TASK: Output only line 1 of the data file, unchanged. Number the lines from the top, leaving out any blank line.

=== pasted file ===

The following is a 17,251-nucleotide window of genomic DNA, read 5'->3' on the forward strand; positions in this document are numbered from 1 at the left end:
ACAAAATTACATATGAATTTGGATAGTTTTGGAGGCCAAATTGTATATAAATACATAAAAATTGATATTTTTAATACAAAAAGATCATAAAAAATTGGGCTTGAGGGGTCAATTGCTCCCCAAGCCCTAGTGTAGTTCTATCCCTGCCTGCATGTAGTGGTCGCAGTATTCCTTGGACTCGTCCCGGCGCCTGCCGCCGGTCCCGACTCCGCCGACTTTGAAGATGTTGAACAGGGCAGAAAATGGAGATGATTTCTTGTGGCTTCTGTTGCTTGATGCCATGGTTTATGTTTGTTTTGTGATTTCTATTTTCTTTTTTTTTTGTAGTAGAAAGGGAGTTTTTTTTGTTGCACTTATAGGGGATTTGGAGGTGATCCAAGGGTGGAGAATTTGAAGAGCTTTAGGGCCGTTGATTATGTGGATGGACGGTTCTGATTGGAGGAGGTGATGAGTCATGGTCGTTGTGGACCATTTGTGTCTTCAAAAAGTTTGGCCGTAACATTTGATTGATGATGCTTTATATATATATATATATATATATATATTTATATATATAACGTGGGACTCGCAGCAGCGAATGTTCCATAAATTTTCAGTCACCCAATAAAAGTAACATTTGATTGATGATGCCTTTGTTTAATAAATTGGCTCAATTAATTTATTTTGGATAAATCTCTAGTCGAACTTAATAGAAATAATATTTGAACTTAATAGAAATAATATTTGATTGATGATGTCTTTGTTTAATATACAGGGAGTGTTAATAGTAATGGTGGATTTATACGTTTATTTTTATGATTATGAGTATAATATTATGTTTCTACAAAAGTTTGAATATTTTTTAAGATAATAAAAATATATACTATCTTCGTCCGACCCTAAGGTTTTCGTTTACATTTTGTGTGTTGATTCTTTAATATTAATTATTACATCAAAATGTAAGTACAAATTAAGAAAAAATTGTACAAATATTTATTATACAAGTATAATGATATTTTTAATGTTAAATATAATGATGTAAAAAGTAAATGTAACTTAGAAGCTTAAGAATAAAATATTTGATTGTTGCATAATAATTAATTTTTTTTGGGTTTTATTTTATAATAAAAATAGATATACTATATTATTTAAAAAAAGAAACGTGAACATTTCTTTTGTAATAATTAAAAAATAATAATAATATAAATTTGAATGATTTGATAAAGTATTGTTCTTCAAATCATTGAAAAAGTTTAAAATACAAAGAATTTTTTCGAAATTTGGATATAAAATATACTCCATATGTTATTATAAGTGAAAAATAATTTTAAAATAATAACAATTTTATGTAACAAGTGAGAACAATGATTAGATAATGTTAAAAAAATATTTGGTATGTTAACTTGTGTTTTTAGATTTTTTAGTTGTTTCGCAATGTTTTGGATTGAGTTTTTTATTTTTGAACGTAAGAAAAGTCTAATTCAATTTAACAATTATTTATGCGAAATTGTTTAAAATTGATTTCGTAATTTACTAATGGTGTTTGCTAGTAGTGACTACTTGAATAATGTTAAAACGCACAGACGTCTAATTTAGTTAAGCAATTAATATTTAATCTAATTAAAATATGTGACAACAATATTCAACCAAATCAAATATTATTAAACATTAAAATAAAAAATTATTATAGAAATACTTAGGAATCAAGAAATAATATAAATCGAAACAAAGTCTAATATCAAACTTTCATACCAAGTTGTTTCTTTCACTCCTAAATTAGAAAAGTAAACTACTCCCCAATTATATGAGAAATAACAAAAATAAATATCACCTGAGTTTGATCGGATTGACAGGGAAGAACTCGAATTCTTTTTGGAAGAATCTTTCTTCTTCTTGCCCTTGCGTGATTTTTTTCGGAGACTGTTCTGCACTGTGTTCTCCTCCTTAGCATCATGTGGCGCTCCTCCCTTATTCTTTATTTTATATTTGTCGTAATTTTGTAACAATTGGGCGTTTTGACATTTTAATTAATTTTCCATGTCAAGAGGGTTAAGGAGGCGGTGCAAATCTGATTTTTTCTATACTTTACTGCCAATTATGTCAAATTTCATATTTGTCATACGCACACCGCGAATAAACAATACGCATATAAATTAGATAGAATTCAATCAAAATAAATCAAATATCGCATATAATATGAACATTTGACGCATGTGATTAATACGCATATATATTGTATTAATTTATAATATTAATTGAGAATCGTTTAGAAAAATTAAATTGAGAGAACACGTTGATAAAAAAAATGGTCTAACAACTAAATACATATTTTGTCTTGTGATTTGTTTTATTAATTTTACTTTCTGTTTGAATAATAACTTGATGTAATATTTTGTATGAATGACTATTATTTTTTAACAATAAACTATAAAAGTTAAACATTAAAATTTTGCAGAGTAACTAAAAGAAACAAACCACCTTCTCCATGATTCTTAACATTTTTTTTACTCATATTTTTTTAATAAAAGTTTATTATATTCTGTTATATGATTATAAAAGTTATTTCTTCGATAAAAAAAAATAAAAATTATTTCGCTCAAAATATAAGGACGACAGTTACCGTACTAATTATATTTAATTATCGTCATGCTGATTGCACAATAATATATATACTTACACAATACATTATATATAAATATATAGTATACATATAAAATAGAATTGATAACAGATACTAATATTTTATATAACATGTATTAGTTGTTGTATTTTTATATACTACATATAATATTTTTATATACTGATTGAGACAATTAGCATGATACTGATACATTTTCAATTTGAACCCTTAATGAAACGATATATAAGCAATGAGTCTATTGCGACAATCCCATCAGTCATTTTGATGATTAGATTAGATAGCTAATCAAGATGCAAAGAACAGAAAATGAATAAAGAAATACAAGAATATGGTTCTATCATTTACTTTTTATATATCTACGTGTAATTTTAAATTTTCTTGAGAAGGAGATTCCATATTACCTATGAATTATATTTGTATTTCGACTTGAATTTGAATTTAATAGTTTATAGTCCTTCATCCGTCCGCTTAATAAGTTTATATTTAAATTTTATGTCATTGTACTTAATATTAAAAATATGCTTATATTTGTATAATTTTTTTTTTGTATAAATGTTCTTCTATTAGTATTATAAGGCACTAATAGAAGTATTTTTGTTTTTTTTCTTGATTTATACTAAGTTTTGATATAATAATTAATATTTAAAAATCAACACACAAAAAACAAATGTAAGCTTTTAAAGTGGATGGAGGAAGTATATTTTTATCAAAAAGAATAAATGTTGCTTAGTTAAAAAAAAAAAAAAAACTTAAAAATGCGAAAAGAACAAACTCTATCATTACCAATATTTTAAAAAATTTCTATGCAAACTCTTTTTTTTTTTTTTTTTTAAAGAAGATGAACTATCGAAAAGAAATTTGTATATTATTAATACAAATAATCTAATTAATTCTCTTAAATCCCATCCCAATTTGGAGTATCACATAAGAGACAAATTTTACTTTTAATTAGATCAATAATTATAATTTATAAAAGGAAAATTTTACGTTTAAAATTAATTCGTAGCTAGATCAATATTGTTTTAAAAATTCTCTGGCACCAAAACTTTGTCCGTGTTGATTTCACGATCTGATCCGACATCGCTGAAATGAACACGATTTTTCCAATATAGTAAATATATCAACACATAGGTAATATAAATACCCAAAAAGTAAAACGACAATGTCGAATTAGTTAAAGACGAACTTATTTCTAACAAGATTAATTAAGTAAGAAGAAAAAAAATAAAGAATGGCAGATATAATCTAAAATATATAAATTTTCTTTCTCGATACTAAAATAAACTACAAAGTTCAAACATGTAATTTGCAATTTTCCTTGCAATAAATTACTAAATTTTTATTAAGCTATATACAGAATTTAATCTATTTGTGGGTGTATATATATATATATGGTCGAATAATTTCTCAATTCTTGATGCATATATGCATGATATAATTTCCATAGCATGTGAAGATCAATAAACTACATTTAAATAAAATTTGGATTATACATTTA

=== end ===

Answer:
The following is a 17,251-nucleotide window of genomic DNA, read 5'->3' on the forward strand; positions in this document are numbered from 1 at the left end: